They still depend very much on the parents and will have a hard time talking about their emotions.
They may react with anger, or by not concentrating or making progress at school or by having learning difficulties.
Children between 9 and 13 may have started having important relationships with other people besides their parents and family.
When the parents divorce, it will often be good for a child to talk to someone outside the family about their problems and feelings. Parents should listen to a 12- or 13-year-old child who says they want to live with one parent rather than the other.
They may react to the divorce with anger, grief or depression.
If a child does not get any better when things start getting back to normal, even when parents talk about what has happened and are very open, counseling can be considered.
A counselor can give advice about how to talk to children. Family therapy can also be considered together with individual therapy for the children.
Trusted good friends can be involved in supporting the children. Group therapy, involving other people in the same situation, can also be a big help.
How can parents make divorce less traumatic for their children?
Talk to the children. Be open; listen to how they feel. They may be angry, frightened or worried.
Everybody is entitled to his or her own feelings; that goes for children as well, though it may hurt a parent to hear how a decision to divorce has affected their children so deeply.
Even if parents and children talked a lot in the beginning, they can still talk about the divorce every once in a while.
Choose a time when both parents and children feel good.
Find out if a child has any new questions. Having an open conversation means a lot to the child. If it is not possible to do this oneself, find someone who can, maybe a professional.
Children can express themselves in other ways than with words. Play is very important. Play with the child; let them act out their feelings. Children may need to work off tension through energetic games.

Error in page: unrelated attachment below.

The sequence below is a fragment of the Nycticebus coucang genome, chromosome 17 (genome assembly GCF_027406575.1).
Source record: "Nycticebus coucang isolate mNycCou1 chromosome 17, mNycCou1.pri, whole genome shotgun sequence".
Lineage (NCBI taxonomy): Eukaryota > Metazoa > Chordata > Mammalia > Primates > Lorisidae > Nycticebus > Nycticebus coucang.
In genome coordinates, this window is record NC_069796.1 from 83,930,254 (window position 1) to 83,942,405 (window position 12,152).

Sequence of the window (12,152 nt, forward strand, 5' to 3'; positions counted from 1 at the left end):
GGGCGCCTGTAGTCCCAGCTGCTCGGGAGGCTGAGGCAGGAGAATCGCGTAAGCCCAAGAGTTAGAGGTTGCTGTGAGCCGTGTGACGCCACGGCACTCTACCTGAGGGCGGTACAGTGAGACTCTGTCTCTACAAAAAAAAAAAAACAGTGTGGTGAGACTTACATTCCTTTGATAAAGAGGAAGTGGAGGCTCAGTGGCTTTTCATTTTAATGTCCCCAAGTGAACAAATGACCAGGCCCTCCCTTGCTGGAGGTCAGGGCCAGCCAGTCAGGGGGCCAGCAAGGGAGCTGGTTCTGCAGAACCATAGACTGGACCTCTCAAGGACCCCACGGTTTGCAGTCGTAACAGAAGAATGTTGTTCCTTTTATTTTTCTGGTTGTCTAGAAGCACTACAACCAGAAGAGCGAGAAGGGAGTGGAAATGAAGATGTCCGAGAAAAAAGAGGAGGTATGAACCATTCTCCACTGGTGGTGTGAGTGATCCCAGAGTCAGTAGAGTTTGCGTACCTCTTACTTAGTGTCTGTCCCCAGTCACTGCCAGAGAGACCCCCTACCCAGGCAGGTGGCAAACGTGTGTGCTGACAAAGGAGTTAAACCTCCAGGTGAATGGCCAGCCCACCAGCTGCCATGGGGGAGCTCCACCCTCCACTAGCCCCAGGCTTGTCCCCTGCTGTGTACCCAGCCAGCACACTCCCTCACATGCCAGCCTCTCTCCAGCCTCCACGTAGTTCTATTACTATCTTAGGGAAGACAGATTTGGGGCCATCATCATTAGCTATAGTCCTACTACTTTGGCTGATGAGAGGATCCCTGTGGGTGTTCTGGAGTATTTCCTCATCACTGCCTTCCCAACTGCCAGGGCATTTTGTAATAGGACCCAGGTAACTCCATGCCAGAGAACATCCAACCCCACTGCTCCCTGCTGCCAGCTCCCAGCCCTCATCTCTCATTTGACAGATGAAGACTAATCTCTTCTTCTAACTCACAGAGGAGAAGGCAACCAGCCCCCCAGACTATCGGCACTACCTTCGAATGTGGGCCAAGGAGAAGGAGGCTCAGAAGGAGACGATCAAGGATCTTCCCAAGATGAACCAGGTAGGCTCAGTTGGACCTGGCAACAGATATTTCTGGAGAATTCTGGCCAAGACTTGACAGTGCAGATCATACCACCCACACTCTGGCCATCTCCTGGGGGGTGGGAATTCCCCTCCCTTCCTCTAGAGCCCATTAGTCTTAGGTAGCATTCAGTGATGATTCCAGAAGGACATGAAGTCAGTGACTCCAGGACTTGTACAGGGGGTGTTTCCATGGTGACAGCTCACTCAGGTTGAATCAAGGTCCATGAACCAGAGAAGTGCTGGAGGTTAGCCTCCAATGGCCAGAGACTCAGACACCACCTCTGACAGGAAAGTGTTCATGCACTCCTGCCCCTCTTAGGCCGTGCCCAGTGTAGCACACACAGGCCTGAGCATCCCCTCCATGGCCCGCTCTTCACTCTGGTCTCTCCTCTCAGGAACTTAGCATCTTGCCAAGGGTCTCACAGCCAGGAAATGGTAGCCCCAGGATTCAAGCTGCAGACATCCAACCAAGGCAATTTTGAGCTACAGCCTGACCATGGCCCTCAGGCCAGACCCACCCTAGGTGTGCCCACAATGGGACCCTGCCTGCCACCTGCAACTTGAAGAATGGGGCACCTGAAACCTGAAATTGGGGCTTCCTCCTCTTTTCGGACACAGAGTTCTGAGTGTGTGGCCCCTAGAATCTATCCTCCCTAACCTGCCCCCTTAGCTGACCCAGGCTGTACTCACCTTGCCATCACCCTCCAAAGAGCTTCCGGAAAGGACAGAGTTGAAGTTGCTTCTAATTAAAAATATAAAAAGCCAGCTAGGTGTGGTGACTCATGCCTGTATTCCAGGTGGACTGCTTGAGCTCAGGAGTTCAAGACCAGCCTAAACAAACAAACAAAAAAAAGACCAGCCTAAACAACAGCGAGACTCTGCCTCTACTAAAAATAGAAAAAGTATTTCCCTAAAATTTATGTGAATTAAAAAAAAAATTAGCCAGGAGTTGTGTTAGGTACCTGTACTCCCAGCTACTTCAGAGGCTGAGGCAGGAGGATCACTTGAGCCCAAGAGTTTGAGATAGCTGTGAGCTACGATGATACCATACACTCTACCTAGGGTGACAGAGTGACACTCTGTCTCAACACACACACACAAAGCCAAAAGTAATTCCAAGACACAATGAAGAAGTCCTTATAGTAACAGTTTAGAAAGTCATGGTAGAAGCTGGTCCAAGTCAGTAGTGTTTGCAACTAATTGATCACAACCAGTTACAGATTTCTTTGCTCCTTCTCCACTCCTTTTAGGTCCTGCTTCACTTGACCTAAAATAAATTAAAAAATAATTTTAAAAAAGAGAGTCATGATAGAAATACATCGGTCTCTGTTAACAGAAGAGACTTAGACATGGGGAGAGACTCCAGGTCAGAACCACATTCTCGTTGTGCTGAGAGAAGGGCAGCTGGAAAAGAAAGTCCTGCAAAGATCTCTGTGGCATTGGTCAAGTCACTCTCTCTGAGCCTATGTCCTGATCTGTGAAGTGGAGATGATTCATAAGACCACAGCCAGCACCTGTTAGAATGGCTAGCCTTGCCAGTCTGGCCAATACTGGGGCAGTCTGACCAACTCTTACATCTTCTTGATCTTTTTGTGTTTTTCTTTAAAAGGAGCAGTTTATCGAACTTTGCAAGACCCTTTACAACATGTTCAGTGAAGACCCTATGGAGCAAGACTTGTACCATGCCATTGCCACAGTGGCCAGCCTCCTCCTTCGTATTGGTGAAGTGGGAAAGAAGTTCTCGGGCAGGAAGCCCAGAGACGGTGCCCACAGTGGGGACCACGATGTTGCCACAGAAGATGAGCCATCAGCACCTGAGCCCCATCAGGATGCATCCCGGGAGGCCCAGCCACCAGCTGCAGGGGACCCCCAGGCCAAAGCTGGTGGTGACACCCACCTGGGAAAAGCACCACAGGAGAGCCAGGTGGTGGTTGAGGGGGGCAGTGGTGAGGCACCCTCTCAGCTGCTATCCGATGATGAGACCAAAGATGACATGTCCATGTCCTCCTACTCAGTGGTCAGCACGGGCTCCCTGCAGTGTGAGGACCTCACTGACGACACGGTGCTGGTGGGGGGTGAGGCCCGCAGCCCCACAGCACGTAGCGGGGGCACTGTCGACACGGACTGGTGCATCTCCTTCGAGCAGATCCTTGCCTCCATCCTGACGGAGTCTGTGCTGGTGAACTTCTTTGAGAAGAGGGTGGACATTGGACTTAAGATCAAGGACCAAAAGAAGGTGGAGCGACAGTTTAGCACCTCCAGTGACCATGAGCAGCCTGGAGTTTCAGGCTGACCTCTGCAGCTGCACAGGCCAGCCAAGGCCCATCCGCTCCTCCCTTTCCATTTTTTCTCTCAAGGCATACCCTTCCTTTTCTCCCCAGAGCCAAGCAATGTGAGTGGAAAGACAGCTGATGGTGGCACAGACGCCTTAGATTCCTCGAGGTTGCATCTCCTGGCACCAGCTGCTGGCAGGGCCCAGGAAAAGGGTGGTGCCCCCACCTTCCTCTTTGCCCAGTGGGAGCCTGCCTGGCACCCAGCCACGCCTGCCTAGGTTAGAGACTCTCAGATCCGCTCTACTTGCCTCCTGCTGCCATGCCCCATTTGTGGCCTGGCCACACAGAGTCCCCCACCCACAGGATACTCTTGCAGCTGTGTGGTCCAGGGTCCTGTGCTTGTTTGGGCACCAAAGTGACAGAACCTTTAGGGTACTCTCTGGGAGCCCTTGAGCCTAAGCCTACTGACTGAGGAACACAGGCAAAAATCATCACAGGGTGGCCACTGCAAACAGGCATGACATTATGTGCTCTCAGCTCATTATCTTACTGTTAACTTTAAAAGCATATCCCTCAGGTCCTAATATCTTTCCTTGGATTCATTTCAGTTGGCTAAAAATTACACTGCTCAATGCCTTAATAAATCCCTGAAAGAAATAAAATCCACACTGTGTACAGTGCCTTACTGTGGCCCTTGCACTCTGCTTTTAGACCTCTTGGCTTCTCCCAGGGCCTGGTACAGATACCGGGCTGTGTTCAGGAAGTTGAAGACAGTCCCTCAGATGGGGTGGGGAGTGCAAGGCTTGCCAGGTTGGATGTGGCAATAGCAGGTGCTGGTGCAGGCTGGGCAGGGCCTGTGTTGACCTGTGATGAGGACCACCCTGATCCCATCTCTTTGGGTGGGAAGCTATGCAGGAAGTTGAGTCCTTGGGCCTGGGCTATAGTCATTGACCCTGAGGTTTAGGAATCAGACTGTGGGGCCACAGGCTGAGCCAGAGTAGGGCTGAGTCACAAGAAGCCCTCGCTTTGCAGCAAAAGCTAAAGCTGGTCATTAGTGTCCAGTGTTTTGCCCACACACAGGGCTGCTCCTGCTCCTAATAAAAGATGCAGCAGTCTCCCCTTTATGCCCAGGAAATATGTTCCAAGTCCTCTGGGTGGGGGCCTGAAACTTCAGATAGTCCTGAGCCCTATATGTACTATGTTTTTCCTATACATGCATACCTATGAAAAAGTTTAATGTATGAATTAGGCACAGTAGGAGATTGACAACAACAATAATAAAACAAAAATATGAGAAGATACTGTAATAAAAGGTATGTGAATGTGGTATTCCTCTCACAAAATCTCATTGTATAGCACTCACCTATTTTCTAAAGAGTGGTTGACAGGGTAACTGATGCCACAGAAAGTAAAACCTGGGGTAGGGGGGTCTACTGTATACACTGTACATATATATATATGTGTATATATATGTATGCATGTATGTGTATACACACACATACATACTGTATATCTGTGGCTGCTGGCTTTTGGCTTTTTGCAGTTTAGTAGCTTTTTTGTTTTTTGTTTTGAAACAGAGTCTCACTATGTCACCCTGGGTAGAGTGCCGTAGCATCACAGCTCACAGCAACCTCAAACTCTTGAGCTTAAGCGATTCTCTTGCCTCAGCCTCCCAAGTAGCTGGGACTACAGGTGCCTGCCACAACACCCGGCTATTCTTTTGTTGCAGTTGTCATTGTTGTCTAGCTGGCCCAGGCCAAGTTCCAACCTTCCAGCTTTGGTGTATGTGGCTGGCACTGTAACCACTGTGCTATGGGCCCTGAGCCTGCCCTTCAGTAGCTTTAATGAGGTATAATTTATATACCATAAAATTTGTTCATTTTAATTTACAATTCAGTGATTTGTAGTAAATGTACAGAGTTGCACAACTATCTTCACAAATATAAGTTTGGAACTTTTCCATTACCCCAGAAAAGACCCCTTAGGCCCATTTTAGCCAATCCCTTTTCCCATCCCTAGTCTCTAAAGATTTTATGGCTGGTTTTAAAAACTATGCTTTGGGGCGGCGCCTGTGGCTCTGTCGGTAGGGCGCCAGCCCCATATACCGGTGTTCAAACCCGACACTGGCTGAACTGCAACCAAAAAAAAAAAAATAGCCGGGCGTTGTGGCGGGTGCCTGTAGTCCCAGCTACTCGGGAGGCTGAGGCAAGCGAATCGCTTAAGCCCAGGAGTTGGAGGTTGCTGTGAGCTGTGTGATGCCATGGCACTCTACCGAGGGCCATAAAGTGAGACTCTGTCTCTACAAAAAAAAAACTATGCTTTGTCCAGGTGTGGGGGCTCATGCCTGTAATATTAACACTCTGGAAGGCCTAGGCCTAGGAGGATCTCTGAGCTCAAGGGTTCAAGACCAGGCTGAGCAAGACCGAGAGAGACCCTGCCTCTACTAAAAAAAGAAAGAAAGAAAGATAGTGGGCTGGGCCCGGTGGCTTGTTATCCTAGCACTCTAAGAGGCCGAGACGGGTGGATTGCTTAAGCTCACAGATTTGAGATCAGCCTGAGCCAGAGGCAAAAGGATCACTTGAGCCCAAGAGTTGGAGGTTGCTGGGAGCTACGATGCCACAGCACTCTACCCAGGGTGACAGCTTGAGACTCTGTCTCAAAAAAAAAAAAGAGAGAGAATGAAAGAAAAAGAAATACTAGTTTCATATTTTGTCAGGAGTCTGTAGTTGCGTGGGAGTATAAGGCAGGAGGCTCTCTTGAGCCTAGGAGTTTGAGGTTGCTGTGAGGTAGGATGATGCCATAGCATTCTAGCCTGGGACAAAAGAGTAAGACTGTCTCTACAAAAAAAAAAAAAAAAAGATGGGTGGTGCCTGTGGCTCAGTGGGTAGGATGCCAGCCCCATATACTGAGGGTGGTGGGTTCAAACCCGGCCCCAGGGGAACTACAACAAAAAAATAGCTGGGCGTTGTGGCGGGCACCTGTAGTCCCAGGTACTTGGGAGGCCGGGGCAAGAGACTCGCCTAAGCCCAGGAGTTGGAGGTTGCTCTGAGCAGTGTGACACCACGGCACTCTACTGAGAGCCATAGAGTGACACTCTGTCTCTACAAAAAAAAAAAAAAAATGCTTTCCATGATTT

Drawing may help a child. Children often draw things that are important to them.
Ask about the drawings; this can be a good way to start your child talking about what's going on inside.
Parents should not tell their children off if they don't like what they hear.
Parents should never criticize an ex-partner in front of their child. It can be tempting, but is very unfair.
Children know they are part of both parents, and they may feel they are as 'bad' as the 'ex' is. When a parent criticizes an ex, the parent criticizes the child.
Children should not be messengers for parents after a divorce. If a parent needs to tell their ex-spouse something, they should do it themselves.
If it's hard for the parents to talk face to face, they should write a letter. It is not fair to use a child as a buffer.
What affects how children will react to a divorce?
Even if parents deal with the problem and talk openly, other things may influence their children's reactions:
    •    the children's ages at the time of the divorce
    •    how smart they are
    •    how mature the children are emotionally
    •    the children's relationship with both parents
    •    how 'bad' the divorce was
    •    other people's reactions to the divorce
    •    if the children had problems before the divorce
    •    whether there are people outside the family who are willing to help.
What if there is a new step-family?
If the children have to deal with a stepmom or stepdad and new brothers and sisters right away, life will of course be even more complicated for them.
Expect difficulties. Children may not like these changes at first. They may need to fight for territory in the new family, both with the other children and with the stepparent.
It takes a lot of patience to make this work. A sense of humor helps! It takes time and then more time; it may well be a very long process.